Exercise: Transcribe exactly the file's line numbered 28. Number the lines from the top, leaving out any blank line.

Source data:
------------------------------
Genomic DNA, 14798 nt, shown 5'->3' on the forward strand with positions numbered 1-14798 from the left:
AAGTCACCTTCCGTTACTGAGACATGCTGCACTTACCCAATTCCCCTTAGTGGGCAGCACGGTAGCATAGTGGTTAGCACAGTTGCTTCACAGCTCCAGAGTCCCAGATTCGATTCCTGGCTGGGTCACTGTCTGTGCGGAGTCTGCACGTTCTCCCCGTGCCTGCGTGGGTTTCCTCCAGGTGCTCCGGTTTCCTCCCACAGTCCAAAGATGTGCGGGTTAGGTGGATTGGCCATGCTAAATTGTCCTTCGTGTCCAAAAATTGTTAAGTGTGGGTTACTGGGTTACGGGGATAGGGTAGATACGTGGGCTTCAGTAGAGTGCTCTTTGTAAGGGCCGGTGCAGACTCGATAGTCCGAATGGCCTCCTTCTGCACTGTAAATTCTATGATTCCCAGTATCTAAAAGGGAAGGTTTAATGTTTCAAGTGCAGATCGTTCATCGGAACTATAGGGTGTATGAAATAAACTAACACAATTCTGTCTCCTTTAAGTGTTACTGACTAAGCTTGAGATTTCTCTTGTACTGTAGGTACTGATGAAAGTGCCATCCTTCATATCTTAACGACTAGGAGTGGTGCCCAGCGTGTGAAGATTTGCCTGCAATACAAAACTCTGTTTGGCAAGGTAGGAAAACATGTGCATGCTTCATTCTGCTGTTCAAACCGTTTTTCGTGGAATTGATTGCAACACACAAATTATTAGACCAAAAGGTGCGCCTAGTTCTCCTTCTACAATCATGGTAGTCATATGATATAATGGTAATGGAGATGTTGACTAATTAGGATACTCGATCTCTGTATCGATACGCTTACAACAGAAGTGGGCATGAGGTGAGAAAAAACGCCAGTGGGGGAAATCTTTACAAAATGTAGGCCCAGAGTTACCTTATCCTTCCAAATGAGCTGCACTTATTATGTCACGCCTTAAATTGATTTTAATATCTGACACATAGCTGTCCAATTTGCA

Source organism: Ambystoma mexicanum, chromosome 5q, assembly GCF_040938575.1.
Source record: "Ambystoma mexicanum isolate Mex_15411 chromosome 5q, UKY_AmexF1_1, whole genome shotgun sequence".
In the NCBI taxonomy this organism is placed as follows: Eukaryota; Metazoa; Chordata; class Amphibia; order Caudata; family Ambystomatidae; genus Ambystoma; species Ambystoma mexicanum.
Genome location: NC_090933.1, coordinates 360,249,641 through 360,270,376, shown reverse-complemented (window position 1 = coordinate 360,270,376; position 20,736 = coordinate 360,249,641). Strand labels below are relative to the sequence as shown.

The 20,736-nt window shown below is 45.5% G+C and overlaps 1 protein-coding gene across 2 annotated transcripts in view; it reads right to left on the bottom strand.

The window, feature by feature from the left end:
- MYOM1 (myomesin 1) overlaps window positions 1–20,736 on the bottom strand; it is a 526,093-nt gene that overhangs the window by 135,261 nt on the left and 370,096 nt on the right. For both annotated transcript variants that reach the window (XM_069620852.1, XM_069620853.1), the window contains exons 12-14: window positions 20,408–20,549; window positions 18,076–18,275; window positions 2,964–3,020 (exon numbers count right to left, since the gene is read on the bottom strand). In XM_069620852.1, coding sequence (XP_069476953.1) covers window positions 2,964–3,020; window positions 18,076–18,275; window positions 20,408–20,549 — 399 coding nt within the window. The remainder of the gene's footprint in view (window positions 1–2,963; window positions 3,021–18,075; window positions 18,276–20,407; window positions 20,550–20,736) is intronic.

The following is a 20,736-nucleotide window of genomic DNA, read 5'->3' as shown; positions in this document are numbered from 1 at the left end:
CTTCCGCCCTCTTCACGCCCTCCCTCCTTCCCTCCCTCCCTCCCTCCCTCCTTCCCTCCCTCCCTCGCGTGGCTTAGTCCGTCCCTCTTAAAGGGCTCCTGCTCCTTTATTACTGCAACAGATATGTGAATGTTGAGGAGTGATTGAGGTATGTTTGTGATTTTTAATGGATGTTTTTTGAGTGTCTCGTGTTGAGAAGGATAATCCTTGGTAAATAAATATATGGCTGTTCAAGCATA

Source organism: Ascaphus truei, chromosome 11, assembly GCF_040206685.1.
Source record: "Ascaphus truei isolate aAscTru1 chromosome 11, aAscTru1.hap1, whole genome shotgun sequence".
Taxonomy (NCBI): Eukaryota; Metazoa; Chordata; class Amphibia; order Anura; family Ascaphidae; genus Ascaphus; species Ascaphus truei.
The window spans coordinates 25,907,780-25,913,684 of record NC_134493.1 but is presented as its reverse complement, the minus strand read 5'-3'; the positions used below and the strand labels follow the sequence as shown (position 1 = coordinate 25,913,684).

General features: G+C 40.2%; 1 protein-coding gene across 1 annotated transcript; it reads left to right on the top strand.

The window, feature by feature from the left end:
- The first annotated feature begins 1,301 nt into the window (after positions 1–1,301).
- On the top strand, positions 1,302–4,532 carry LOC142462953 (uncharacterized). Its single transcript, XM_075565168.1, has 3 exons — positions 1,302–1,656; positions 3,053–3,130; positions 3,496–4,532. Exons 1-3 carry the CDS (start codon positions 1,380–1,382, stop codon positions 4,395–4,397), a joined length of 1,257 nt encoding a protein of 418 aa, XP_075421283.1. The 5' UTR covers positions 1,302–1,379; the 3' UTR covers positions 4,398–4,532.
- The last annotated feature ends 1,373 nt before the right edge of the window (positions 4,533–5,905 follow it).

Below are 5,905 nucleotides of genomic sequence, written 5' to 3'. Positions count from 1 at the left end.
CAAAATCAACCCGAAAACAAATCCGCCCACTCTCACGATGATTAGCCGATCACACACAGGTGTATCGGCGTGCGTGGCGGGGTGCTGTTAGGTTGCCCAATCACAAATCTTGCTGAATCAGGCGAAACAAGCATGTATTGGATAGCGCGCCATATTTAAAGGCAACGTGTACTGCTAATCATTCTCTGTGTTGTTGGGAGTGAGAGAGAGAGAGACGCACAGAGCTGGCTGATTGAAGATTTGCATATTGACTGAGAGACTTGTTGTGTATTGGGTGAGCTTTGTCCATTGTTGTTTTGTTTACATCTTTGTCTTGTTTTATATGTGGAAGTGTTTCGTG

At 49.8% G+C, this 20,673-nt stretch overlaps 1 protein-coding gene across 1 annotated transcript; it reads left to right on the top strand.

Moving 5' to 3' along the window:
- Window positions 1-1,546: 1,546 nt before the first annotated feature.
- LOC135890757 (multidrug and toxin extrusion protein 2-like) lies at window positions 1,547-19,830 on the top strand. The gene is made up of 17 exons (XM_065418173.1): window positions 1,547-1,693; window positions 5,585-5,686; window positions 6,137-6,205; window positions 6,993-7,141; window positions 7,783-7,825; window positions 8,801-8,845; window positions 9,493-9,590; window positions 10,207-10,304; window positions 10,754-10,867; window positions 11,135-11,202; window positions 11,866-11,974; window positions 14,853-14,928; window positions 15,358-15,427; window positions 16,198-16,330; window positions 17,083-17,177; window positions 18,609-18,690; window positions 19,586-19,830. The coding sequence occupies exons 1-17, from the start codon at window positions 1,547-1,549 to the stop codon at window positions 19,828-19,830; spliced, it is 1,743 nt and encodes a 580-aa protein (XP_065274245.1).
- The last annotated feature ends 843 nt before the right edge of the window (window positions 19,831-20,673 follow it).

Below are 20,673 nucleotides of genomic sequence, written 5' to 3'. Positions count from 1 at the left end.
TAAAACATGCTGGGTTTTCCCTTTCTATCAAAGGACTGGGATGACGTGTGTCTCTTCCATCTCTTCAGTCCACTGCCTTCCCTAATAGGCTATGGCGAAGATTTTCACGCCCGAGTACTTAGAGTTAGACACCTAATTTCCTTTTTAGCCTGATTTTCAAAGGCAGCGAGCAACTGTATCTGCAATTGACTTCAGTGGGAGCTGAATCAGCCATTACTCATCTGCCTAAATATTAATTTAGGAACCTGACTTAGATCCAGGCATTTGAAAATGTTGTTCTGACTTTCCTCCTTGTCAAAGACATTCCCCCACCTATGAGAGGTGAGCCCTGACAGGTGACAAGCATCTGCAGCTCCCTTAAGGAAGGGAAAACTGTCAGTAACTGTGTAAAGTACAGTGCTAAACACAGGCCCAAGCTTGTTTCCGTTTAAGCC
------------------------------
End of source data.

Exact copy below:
Below are 20,673 nucleotides of genomic sequence, written 5' to 3'. Positions count from 1 at the left end.